Container gardens make interesting talking points, but because they have a reputation for being tricky to set up and maintain, and the plants can easily outgrow their container, necessitating “potting on” and starting again with new plants, bottle gardens are not recommended for novices (unless one can find bottles with a mouth wide enough to insert one’s hand, and one is content that bottle gardens are temporary) and are usually the gardening choice of only a few aficionados. Their popularity tends to wax and wane; they are the item of choice for a time and then no longer.
How they are prepared
Bottles used for gardening must be bulbous, with a large mouth, and scrupulously clean. They are washed and sterilised and then a high-quality potting mixture is introduce and arranged along the bottom. Small plants, cuttings or seeds can be used.
Long forks, spoons and commercial or homemade dibbers are then used to insert and plant the vegetation.
Clean and sterilised objects such as shells and stones may be arranged to add interest.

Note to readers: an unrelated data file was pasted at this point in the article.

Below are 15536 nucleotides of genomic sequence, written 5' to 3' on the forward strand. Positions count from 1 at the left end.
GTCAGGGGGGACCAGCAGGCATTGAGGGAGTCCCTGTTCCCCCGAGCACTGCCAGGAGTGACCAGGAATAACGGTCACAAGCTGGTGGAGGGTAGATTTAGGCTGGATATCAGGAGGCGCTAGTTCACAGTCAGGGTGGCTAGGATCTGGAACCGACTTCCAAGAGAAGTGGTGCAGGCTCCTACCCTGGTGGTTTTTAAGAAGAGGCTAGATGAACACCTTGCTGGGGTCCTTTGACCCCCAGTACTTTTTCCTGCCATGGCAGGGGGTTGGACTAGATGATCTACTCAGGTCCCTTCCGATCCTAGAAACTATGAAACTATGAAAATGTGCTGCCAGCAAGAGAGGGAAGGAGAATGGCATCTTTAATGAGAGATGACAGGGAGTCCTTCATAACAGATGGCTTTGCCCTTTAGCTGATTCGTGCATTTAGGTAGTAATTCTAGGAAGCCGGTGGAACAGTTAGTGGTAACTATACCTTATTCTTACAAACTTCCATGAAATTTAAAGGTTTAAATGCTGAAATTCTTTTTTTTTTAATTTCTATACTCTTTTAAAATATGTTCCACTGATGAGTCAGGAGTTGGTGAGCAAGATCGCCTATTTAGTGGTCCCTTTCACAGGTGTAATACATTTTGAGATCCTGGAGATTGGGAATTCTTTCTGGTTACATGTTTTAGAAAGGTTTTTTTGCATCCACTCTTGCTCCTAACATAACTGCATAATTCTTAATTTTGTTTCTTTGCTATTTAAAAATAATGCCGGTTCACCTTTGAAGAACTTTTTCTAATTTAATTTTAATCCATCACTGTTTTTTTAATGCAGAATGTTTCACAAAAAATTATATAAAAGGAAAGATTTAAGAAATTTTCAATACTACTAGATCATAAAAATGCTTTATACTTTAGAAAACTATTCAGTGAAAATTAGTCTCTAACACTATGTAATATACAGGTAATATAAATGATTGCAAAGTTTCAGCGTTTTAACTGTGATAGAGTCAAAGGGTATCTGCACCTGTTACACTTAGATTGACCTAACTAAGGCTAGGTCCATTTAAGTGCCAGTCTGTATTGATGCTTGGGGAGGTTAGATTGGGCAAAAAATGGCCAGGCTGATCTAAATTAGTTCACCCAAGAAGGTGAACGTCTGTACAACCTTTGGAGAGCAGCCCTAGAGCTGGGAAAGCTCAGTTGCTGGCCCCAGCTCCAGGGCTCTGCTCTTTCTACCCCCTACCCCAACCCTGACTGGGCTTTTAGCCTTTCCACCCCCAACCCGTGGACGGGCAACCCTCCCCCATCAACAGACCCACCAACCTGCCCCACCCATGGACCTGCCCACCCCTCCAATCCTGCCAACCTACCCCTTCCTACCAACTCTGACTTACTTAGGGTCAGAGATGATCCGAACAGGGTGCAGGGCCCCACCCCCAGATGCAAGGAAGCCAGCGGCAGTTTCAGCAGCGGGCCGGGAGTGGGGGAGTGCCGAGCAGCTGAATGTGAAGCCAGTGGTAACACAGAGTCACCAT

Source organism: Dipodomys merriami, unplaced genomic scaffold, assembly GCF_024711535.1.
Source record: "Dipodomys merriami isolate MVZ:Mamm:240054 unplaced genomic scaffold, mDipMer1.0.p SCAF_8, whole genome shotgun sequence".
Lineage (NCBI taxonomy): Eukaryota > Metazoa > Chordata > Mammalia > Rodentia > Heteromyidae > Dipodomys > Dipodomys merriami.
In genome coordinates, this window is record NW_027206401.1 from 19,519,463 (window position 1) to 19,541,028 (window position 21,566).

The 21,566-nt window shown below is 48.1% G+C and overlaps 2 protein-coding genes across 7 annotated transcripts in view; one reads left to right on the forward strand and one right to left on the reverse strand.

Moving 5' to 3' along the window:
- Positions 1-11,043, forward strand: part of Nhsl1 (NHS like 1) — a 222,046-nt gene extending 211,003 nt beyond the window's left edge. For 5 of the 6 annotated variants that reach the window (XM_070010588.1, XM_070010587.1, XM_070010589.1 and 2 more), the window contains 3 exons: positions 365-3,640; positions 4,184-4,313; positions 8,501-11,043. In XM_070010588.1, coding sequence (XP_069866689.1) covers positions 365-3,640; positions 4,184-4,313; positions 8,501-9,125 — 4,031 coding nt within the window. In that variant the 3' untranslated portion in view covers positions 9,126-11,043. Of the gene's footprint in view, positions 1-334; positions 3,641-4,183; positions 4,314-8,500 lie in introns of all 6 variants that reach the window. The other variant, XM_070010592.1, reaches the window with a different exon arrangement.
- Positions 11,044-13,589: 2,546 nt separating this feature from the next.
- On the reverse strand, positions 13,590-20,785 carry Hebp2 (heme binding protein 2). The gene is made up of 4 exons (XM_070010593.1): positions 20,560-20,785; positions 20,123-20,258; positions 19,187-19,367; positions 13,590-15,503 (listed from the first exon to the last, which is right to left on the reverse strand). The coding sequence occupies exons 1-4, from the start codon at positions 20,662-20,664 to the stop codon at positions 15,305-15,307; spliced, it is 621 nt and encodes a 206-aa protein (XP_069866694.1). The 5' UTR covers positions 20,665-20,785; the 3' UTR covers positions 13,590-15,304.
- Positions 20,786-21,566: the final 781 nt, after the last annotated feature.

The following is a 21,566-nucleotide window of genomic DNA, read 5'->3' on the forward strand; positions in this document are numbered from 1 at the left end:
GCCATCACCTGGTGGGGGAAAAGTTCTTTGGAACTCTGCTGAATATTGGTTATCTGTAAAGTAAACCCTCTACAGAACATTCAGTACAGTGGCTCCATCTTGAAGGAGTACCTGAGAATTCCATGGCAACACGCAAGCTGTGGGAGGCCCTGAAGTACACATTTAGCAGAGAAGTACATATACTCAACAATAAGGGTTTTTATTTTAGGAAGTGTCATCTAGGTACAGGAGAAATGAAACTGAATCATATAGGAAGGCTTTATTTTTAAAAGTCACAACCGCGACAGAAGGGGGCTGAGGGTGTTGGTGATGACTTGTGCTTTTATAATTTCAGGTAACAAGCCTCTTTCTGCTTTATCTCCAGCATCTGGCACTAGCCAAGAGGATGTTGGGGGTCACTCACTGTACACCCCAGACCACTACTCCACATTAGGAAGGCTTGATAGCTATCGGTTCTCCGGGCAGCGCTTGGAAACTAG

Merits and disadvantages of bottle gardening
These gardens can be highly decorative, depending on one’s choice of container, plants and embellishments such as stones, shells and figurines. Plants in a bottle garden can be displayed to their full advantage. The garden can be moved easily if needed, as to a different position during different seasonal light and temperature. Because the gardens cannot last long (though the plants will be able to be used in other gardens), the bottle garden is virtually maintenance-free, requiring only weekly watering. Such routine garden maintenance as weeding and fertilising is non-existent if clean, good quality potting material was used in the set up.
Fungal infections can thrive in the moist atmosphere and are difficult to control. In addition, the setup is tricky, as any mistakes, such as soil clinging to the sides of the glass, are difficult to fix and detract from the displays in bottles with narrower mouths. Finally, container plants will simply outgrow their containers. This can be minimised by selecting dwarf and miniature varieties at the outset to slow down the rate of growth.